The farther we see into the universe, the younger the objects we see. But if we could see the Big Bang, it would be right on top of us. Isn’t this paradoxical?

A STAFF REPORT FROM THE STRAIGHT DOPE SCIENCE ADVISORY BOARD

Dear Straight Dope:

The idea that the FARTHER we are able to see into the universe, the YOUNGER the objects we see, seems paradoxical because if we could see FAR ENOUGH, we would see the beginning of the universe; and since the Big Bang holds that it all started from a single point, the objects would not be far away at all, but RIGHT ON TOP OF US. What gives, Cecil?

Ian replies:

Dear Straight Dope:

The idea that the FARTHER we are able to see into the universe, the YOUNGER the objects we see, seems paradoxical because if we could see FAR ENOUGH, we would see the beginning of the universe; and since the Big Bang holds that it all started from a single point, the objects would not be far away at all, but RIGHT ON TOP OF US. What gives, Cecil?

Tom (I always wanted to say this), you’re not thinking fourth-dimensionally. No matter how far-reaching our telescopes, we’ll never be able to see the beginning of the universe, for the same reason we can’t see the first broadcast of the last Seinfeld again – we were there when it happened. If you didn’t tape it, you’re out of luck. First of all, let’s think about the beginning itself. Analogies you see in science books for us laymen types will say ‘picture a pond,’ or ‘an expanding balloon,’ but I say why pussyfoot around – picture the Big Bang. As you say, current theory contends that the universe was condensed into a singularity all those billions of years ago. When the Big Bang banged, matter and energy (including light) exploded in all directions. The energy traveled at the speed of light. The matter traveled at a brisk pace, one assumes, but more slowly than light. As a result, no matter how fast we – by which I mean the atoms which comprise us and our world – have been speeding from that point since the Big Bang, there’s no way we can catch up to the light emanating from said Bang. We will never see the universe’s first moment. What are the earliest events we can see? They lie close to the event horizon, the frontier of our expanding universe.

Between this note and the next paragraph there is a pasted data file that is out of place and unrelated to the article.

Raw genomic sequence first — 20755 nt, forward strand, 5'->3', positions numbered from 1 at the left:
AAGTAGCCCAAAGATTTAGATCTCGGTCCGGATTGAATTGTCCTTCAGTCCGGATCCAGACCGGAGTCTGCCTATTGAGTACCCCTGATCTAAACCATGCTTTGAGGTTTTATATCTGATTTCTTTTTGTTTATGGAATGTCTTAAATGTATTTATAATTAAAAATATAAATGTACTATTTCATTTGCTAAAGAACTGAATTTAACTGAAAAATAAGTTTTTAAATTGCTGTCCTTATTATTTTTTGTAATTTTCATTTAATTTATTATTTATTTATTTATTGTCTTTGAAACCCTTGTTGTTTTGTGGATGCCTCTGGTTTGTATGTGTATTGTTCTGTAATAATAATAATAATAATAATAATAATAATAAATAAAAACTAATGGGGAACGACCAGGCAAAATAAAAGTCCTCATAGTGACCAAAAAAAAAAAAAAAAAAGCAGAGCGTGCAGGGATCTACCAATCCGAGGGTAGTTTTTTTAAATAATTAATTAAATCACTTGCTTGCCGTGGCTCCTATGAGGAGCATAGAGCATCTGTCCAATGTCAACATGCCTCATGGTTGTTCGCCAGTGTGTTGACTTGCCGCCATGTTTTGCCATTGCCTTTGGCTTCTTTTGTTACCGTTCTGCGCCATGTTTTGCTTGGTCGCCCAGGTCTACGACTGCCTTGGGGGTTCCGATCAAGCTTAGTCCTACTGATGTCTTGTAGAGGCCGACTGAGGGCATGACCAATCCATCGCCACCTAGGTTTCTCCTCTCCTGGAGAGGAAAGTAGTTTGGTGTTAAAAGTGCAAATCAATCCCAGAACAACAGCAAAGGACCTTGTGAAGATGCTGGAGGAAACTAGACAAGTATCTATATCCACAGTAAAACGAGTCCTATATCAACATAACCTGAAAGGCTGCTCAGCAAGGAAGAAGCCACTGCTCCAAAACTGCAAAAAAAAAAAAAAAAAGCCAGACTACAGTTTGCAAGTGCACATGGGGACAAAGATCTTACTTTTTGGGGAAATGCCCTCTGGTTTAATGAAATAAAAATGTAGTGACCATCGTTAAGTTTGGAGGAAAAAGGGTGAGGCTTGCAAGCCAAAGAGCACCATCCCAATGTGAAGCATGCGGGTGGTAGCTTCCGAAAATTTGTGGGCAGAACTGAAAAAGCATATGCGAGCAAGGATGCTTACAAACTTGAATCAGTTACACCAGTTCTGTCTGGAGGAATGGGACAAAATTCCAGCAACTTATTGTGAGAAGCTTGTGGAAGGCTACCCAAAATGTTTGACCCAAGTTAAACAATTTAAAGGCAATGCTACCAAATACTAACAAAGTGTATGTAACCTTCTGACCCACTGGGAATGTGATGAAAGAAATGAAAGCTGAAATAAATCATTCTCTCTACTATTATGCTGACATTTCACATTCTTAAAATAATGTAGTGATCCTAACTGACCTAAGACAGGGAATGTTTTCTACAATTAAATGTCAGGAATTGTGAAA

Send questions to Cecil via cecil@straightdope.com.

STAFF REPORTS ARE WRITTEN BY THE STRAIGHT DOPE SCIENCE ADVISORY BOARD, CECIL'S ONLINE AUXILIARY. THOUGH THE SDSAB DOES ITS BEST, THESE COLUMNS ARE EDITED BY ED ZOTTI, NOT CECIL, SO ACCURACYWISE YOU'D BETTER KEEP YOUR FINGERS CROSSED.

Comment on this Column